|Headrick, Marcia - FDA-CVM|
|Dargatz, D - USDA-APHIS-VS-CEAH|
Submitted to: Poultry Science Association Meeting Abstract
Publication Type: Proceedings
Publication Acceptance Date: March 15, 2002
Publication Date: August 1, 2002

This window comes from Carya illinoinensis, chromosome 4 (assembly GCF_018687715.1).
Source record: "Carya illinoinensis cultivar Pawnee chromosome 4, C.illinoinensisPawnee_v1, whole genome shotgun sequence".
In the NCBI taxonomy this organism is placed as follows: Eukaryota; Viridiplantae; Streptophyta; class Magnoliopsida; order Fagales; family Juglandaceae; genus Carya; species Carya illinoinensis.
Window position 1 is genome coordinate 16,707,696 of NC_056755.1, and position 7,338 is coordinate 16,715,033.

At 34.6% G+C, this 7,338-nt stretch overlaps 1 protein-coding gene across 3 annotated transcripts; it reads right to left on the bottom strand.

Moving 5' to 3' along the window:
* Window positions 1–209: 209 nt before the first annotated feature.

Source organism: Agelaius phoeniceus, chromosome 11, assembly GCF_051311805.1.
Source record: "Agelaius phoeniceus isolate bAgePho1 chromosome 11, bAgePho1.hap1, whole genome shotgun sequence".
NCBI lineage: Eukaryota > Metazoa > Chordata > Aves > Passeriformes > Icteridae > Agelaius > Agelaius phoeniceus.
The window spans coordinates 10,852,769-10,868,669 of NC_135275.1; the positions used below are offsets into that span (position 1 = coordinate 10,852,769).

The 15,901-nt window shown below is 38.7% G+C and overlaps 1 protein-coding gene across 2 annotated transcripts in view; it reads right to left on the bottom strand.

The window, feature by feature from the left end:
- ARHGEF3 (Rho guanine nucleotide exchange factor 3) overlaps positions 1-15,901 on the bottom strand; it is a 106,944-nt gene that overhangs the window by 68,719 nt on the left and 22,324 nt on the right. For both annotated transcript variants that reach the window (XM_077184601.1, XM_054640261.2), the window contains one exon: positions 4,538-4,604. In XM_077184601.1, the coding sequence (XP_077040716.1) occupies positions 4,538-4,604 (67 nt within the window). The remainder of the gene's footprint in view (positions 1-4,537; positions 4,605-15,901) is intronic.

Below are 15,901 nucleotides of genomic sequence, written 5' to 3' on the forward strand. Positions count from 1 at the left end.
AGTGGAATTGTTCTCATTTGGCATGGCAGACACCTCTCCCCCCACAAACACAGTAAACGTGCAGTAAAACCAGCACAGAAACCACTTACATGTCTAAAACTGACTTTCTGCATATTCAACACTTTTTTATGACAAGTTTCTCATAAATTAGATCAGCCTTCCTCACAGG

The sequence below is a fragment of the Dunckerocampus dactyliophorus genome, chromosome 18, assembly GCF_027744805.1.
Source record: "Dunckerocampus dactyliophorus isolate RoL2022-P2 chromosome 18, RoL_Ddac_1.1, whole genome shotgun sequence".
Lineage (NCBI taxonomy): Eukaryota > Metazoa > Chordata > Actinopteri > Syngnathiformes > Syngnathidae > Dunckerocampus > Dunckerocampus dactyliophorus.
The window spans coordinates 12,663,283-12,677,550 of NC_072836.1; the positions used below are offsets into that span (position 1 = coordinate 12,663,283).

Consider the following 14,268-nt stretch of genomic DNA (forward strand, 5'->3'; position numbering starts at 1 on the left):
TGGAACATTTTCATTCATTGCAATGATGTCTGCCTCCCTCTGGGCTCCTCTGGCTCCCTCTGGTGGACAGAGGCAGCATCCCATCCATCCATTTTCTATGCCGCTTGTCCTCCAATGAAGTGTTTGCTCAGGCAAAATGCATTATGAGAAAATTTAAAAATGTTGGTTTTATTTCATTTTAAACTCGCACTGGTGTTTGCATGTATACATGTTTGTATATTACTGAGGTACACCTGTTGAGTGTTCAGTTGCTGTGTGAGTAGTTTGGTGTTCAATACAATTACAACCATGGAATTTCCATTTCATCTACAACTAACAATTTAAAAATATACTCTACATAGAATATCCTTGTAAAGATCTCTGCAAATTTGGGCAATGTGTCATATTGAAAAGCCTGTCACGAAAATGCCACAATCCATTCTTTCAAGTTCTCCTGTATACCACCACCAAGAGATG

Citation: CRAY,P.J., HEADRICK,M., DARGATZ,D.A., GRAY,J.T., TANKSON,J.D., LADELY,S.R., MULTIPLE ANTIMICROBIAL RESISTANCE AMONG SALMONELLA ISOLATES ORIGINATING FROM POULTRY, POULTRY SCIENCE ASSOCIATION MEETING ABSTRACT, 2002. 80(SUPPL.): 439. (ABSTR.) Technical Abstract: Antimicrobial resistance to one antimicrobial presents an uncomplicated treatment option. However, development of resistance to more than one antimicrobial may complicate treatment options. Of particular concern is the development of resistance among food borne zoonotic pathogens. The animal arm of the National Antimicrobial Resistance Monitoring System - Enteric Bacteria (NARMS) monitors for developing antimicrobial resistance among Salmonella isolates of animal origin, particularly from chickens and turkeys. Salmonella isolates were collected from federally inspected slaughter and processing plants, on-farm studies, and veterinary diagnostic laboratories. Antimicrobial susceptibility testing was conducted using the Sensititre System (Trek Diagnostics) and a custom made antimicrobial panel. Data were analyzed for multiple antimicrobial resistance, defined as resistance to greater than or equal to 2 antimicrobials. Multiple resistance was observed most often among diagnostic isolates. However, serotypes varied widely between and within chicken and turkey isolates. Non-diagnostic serotypes from chicken were most often Salmonella Heidelberg, Kentucky, Hadar or Typhimurium while diagnostic serotypes were most often Salmonella Enteritidis, Heidelberg, Kentucky, Typhimurium, Tennessee or Hadar. Even more variability among serotypes from non-diagnostic and diagnostic isolates from turkeys was observed. Antimicrobial resistance, especially multiple resistance, varied widely among serotypes. Regardless of animal species surveyed or source surveyed, Typhimurium was both more resistant and the most multiple resistant serotype. These data indicate that multiple resistance is common among some serotypes of Salmonella but that serotype affects analysis of the data.